Posts Tagged ‘eaglets’

An Eagle Visit

I photographed the foxes in our yard for the first time this year on April 15. I was so excited, I thought it would make a special day even more special to visit the bald eagle nest too.

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 The day was cloudy and windy.  I don’t like to get too close to the nest and possibly stress the parents.

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Obviously, the one on the left is young … and bigger than I expected.

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  There’s such a feeling to be in the presence of eagles.

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This picture shows 3 in the nest. From a couple of my other pictures, there’s at least 2 eaglets.

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This tree lost a whole trunk 3 or 4 years ago. Eagles will use the same nest every year until something happens to the tree. I do hope that time is a long way away.

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So I had my day with both the foxes and the eagles. Now you can to.

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Backyard Eagle Encounter

I was sitting at the computer by the picture window that looks out over our backyard. An eagle circled and went back over the strip pit. Another adult bald eagle did the same. I called my mother to “nanner nanner.” One eagle returned. I got off the phone, grabbed my camera and hurried outside.

The other eagle returned too. They circled here and there, heading north and returning, back and forth over the old strip pit behind the house and returning. A strong south wind blew, blowing cumulus clouds to the north, speeding the eagles’ flight and complicating picture-taking.

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They’d disappear and return. I’d occasionally hear one of their  eek” calls. I lost concept of time. Nothing but waiting for them,  and watching them, trying to get pictures. Then a 3rd adult eagle joined them. They didn’t sound to pleased about that. Heard occasional “eeeek” calls.

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I did pause occasionally to breathe. They were closer than they look in the pictures. If I zoomed in too much I couldn’t find them before they were too far off. The back and forth behind the strip pit, and flights to the north and back continued.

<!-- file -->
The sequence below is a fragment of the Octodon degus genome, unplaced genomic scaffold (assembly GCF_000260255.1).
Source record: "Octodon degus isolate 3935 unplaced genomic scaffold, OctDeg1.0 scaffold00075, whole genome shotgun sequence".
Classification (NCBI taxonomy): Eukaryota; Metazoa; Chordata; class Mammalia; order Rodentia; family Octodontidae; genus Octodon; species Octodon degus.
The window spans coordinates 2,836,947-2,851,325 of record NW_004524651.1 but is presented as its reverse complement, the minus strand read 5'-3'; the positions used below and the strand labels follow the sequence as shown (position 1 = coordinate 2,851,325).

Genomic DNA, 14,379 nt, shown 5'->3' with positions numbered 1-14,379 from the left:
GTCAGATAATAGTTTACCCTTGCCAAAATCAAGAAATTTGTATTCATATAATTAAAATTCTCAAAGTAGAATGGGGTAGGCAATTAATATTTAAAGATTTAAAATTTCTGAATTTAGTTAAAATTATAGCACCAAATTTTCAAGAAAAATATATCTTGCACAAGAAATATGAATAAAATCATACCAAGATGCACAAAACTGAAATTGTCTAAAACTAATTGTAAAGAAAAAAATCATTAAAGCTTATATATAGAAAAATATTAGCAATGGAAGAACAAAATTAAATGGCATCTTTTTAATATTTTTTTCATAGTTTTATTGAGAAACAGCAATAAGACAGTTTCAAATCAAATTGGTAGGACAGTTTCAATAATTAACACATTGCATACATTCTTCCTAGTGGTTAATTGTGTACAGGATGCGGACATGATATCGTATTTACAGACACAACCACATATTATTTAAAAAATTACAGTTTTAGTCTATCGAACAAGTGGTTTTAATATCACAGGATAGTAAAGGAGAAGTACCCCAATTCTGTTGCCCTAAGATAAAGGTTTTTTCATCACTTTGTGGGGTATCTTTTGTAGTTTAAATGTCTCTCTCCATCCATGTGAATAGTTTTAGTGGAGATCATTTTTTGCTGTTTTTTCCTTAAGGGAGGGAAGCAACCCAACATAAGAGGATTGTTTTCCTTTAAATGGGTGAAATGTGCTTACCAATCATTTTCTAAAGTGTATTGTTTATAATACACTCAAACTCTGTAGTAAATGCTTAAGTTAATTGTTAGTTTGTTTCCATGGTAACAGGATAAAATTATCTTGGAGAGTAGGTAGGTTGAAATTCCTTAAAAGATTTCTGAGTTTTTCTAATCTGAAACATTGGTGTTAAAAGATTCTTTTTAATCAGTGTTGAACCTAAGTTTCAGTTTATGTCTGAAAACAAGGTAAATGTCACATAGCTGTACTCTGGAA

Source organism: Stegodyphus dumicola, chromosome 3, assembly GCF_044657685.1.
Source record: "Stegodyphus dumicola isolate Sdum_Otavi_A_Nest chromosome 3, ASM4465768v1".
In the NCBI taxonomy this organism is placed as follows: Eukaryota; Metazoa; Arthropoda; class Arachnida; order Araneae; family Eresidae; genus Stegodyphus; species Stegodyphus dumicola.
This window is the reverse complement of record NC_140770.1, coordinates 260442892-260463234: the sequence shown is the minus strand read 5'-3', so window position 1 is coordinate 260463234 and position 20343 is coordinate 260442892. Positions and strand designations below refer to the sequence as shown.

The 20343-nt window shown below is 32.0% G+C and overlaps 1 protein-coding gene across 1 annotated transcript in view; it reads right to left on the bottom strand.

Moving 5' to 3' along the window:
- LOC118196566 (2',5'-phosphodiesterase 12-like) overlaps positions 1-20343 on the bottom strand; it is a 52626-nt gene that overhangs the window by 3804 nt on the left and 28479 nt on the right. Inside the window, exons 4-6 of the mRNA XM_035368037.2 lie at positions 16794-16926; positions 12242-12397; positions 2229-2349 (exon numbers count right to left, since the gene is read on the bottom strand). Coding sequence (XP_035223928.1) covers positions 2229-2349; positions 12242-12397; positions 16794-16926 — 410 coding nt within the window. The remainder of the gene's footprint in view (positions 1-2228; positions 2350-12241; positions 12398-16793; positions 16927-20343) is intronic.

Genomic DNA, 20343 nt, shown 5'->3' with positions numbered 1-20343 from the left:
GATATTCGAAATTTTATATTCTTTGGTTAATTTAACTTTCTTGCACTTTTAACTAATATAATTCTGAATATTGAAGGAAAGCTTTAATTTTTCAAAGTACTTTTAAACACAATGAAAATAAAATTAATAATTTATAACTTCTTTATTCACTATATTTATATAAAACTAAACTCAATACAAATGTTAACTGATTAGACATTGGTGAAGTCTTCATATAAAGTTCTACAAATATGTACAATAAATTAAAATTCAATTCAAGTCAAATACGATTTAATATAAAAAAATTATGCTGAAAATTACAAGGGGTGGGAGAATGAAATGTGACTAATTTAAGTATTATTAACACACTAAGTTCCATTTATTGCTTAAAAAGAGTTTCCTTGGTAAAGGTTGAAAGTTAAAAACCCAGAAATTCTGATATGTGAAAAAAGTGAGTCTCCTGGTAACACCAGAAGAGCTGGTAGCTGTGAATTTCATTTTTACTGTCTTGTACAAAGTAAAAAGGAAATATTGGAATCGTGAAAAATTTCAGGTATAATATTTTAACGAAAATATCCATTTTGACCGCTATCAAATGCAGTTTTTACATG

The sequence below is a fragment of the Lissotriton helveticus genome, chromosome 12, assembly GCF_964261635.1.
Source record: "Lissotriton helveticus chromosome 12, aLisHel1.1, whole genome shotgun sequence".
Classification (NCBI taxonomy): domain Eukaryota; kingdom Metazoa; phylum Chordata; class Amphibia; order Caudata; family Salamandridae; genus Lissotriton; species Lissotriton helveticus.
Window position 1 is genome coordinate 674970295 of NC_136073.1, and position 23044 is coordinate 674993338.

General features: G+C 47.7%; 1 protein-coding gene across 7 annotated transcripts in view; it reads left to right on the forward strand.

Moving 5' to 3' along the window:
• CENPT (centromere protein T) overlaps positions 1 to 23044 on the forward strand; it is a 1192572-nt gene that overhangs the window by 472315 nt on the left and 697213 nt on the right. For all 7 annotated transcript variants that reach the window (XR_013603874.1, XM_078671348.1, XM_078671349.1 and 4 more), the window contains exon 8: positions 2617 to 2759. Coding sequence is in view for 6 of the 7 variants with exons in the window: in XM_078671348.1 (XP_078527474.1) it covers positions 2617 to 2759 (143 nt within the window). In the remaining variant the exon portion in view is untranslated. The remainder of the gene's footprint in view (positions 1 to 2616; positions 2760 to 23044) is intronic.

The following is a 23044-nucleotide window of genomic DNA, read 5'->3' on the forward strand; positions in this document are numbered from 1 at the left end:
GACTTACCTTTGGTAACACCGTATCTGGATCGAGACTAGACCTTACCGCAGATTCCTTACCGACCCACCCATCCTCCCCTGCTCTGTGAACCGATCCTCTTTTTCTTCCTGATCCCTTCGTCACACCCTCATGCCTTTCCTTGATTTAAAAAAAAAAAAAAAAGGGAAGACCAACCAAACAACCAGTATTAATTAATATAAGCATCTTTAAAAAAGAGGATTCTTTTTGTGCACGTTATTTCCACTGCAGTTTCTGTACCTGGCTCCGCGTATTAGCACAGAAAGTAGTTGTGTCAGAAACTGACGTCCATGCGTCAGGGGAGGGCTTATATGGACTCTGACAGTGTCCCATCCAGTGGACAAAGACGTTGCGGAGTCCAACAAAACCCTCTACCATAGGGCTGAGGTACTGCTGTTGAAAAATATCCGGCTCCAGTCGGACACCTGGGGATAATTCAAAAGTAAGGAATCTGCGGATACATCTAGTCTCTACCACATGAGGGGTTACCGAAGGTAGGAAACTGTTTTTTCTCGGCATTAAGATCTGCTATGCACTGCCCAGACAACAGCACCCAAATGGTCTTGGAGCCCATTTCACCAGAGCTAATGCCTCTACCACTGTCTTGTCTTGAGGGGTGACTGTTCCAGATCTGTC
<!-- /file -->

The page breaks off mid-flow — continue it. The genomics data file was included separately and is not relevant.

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Obviously, the first 2 were a mated pair and the third an intruder. This got me wondering when they mate in southern Illinois and lay their eggs. Big birds obviously take longer to reach maturity.

Great horned owls begin nesting here in southern Illinois at the end of January. Bald eagles incubate their eggs 35 days, and the eaglets fly at 70-75 days. That’s roughly over 3 months.  I couldn’t find the information I wanted online. I’ll file these questions in my brain somewhere and maybe will learn the answers sometime.

Eagle Diary — April 11

Eagle feeding young on April 11

Wednesday, April 11. Time 9am. Temperature 45, and a west wind blew. The tree was completely leafed out.

An adult stood just inside the nest, obviously tending to young. The other adult wasn’t anywhere around. I opened the door to take  pictures of the nest and heard another eagle repeat its “kleek” calls. I didn’t pay any attention to the direction the calls came from or look for the other eagle.

I took several pictures and then eased the truck up a little closer. She was definitely feeding young.   She’d bring her head up. Her beak would open and close quickly, and then she’d lean down again. I wondered what the prey was that she had in the nest to feed them. This continued for a few minutes.

I drove on past the nest and turned around. An eagle flew to the east, toward a large body of water, and maybe on from there. I lost sight of it. Then when I passed the nest, the adult was gone (probably the one I just watched flying east).  Another large bird flew to the north. No matter how hard I tried to turn the large bird into an eagle, it was still a great blue heron. The blue-gray on top of its wings was obvious with the sunlight hitting it.

Either the adult was hunkered down in the nest when I passed (which I doubted) or was out hunting for food. This must mean the young were old enough to keep themselves warm. I couldn’t imagine the adult going far for food or leaving the eaglets unprotected for very long. Of course the eaglets were probably hunkered together. The sunlight warming them. The nest would also be adequately lined for warmth.

As I left I wondered if there were 1, 2 or 3 eaglets in the nest. It would still be nice to have a periscope to see down into the nest. Patience was never one of my better virtues.